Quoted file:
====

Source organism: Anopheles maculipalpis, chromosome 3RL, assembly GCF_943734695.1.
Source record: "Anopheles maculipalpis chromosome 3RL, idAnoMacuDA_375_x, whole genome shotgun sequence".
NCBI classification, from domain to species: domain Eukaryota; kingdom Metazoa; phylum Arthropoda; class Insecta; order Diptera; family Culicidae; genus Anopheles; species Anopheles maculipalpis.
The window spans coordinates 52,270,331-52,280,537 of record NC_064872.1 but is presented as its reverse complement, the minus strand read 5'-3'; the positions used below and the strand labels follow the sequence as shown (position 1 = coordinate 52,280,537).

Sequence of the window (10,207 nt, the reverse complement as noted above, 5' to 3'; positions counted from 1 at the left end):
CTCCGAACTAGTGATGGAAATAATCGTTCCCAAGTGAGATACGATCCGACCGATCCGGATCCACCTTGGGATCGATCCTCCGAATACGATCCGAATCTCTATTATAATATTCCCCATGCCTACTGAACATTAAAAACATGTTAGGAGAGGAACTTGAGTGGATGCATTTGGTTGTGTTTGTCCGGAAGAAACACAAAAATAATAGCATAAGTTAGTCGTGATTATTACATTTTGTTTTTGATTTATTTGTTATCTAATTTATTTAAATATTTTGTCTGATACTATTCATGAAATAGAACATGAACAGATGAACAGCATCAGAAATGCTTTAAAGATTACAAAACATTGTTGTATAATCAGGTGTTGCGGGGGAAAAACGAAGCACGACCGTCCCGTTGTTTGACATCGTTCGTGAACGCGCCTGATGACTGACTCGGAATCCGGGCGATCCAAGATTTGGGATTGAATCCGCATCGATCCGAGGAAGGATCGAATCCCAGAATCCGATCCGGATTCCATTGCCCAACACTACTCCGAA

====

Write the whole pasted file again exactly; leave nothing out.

Source organism: Anopheles maculipalpis, chromosome 3RL, assembly GCF_943734695.1.
Source record: "Anopheles maculipalpis chromosome 3RL, idAnoMacuDA_375_x, whole genome shotgun sequence".
NCBI classification, from domain to species: domain Eukaryota; kingdom Metazoa; phylum Arthropoda; class Insecta; order Diptera; family Culicidae; genus Anopheles; species Anopheles maculipalpis.
The window spans coordinates 52,270,331-52,280,537 of record NC_064872.1 but is presented as its reverse complement, the minus strand read 5'-3'; the positions used below and the strand labels follow the sequence as shown (position 1 = coordinate 52,280,537).

Sequence of the window (10,207 nt, the reverse complement as noted above, 5' to 3'; positions counted from 1 at the left end):
CTCCGAACTAGTGATGGAAATAATCGTTCCCAAGTGAGATACGATCCGACCGATCCGGATCCACCTTGGGATCGATCCTCCGAATACGATCCGAATCTCTATTATAATATTCCCCATGCCTACTGAACATTAAAAACATGTTAGGAGAGGAACTTGAGTGGATGCATTTGGTTGTGTTTGTCCGGAAGAAACACAAAAATAATAGCATAAGTTAGTCGTGATTATTACATTTTGTTTTTGATTTATTTGTTATCTAATTTATTTAAATATTTTGTCTGATACTATTCATGAAATAGAACATGAACAGATGAACAGCATCAGAAATGCTTTAAAGATTACAAAACATTGTTGTATAATCAGGTGTTGCGGGGGAAAAACGAAGCACGACCGTCCCGTTGTTTGACATCGTTCGTGAACGCGCCTGATGACTGACTCGGAATCCGGGCGATCCAAGATTTGGGATTGAATCCGCATCGATCCGAGGAAGGATCGAATCCCAGAATCCGATCCGGATTCCATTGCCCAACACTACTCCGAA